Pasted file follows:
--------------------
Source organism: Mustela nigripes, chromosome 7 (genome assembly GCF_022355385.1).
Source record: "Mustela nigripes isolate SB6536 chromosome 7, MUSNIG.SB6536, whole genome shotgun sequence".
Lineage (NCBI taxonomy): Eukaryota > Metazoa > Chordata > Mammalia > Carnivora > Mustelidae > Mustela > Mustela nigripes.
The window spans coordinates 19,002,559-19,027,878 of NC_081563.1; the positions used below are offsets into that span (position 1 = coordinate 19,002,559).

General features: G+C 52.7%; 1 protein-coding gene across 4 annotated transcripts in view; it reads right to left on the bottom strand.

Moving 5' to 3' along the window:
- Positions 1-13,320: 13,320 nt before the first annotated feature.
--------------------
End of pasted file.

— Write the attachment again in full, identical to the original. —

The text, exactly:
Source organism: Mustela nigripes, chromosome 7 (genome assembly GCF_022355385.1).
Source record: "Mustela nigripes isolate SB6536 chromosome 7, MUSNIG.SB6536, whole genome shotgun sequence".
Lineage (NCBI taxonomy): Eukaryota > Metazoa > Chordata > Mammalia > Carnivora > Mustelidae > Mustela > Mustela nigripes.
The window spans coordinates 19,002,559-19,027,878 of NC_081563.1; the positions used below are offsets into that span (position 1 = coordinate 19,002,559).

General features: G+C 52.7%; 1 protein-coding gene across 4 annotated transcripts in view; it reads right to left on the bottom strand.

Moving 5' to 3' along the window:
- Positions 1-13,320: 13,320 nt before the first annotated feature.